CHICAGO—Chicago Police said they shot and killed a 29-year-old reputed gang member last month on the West Side after the man tried to flee and wounded three police officers, according to news reports.
The Better Government Association asked the police department for copies of any reports and videos related to the shooting, to corroborate the official account.
But CPD refused to turn over anything, violating the spirit of Mayor Rahm Emanuel’s pledge for greater transparency in the wake of the Laquan McDonald outcry – and the letter of the Illinois Freedom of Information Act, or FOIA, which requires that public records be turned over to the public and press upon request.
As a result, the BGA has filed a lawsuit against the police department, the fifth legal action the BGA has taken against CPD since 2014 for violating the state’s transparency law.
“It’s totally unacceptable that CPD continues to delay or deny the release of records, including videos,” says Andy Shaw, the BGA’s president and CEO. “Mayor Emanuel has said he wants to rebuild trust in the department. One of the best ways to do that is to be transparent.”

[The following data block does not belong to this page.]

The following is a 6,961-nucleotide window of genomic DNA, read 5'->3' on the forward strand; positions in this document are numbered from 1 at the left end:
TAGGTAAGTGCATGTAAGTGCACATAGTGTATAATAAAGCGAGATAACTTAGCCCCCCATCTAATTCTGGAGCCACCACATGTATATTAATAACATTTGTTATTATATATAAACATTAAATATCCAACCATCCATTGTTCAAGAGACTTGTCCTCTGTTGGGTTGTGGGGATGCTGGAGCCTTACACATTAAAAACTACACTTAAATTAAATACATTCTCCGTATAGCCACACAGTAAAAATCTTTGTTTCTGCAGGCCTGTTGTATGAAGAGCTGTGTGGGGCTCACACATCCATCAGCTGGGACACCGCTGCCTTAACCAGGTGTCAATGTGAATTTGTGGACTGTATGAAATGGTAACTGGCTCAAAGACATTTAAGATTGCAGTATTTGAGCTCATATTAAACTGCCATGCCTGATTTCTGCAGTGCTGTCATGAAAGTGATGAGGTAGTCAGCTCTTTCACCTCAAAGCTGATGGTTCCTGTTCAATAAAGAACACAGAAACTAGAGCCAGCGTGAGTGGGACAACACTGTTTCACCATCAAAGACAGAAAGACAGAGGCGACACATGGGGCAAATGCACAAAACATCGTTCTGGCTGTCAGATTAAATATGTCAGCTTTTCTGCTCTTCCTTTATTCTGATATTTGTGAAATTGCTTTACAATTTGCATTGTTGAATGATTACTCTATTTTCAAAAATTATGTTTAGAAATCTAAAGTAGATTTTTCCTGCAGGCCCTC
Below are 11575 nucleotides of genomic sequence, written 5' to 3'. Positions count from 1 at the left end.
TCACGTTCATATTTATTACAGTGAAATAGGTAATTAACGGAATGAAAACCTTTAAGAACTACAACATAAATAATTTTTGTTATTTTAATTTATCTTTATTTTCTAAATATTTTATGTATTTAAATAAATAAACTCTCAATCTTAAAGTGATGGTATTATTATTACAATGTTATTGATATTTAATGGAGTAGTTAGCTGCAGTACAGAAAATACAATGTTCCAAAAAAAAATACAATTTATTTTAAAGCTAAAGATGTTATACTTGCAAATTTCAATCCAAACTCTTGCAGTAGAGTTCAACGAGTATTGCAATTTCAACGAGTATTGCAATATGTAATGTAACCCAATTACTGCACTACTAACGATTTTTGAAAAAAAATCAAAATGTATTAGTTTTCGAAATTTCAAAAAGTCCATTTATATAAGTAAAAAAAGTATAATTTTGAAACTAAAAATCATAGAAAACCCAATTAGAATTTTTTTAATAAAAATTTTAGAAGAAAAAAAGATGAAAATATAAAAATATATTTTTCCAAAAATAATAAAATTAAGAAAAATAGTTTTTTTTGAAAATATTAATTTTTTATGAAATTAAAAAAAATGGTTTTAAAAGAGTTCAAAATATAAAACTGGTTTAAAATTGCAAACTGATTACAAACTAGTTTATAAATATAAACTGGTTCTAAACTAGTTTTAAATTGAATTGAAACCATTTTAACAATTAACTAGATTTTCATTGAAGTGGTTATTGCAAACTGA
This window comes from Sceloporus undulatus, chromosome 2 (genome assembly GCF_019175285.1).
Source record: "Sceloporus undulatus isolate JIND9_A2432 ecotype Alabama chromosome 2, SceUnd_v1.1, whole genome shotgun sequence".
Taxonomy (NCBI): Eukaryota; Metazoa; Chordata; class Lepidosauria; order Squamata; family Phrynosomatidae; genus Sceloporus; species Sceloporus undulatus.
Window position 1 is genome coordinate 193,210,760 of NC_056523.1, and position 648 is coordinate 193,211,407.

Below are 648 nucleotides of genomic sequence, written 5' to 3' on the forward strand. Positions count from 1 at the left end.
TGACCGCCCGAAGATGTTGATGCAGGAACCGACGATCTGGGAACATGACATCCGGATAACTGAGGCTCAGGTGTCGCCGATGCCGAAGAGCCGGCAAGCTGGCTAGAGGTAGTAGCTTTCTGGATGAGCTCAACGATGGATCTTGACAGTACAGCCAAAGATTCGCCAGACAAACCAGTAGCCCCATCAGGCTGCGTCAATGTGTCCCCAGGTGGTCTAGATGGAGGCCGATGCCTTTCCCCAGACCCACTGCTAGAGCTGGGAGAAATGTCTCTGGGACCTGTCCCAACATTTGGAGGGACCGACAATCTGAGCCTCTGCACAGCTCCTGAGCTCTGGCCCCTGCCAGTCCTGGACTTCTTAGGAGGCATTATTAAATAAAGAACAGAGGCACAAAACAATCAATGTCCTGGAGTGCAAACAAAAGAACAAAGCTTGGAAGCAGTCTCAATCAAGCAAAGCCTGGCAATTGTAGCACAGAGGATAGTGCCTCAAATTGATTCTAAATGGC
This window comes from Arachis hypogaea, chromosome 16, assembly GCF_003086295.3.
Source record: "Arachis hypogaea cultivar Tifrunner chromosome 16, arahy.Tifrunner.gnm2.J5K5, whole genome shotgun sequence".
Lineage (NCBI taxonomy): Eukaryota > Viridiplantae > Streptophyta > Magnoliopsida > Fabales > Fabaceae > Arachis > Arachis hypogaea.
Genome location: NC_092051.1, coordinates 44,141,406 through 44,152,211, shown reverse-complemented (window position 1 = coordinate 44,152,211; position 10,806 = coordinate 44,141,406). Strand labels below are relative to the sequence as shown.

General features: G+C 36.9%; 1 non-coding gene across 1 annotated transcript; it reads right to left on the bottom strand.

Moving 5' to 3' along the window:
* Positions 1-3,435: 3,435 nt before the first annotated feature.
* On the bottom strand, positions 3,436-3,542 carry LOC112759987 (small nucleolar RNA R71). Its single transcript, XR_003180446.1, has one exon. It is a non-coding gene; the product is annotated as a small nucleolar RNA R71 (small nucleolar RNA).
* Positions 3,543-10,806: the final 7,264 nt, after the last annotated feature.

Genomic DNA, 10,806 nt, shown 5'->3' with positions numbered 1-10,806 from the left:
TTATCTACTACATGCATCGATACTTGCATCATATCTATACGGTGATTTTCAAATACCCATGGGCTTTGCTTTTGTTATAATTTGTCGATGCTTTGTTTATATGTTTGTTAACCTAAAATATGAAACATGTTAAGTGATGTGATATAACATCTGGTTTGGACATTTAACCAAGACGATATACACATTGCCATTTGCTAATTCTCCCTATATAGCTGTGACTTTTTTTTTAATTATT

Citing FOIA, the BGA asked the police department for “copies of any and all records, reports and dash cam videos relating to the fatal police involved shooting of Lamar Harris,” who was killed on March 14.
The police department denied the request March 31 on the basis that the Independent Police Review Authority, a government agency that probes police shootings, is engaged in an ongoing investigation and that the release of any video and other records would allegedly harm IPRA’s investigation.
In its lawsuit, the BGA contends that a FOIA exemption only applies when release of the records would “interfere with active administrative enforcement proceedings conducted by the public body that is the recipient of the request.”
IPRA is a separate agency – not part of CPD.
And CPD’s argument that release of the video would interfere with the investigation falls flat since CPD already released a detailed account of its version of events.
The bottom-line: The law requires CPD to turn over the requested materials, according to the new BGA lawsuit, which was filed April 7 in Cook County Circuit Court.
On March 18, the BGA sued the police department for refusing to turn over copies of records and videos of all other officer-involved fatal shootings since 2011. In that case, the BGA made multiple attempts to work with CPD to resolve things before resorting to litigation.
Matt Topic (773) 368-8812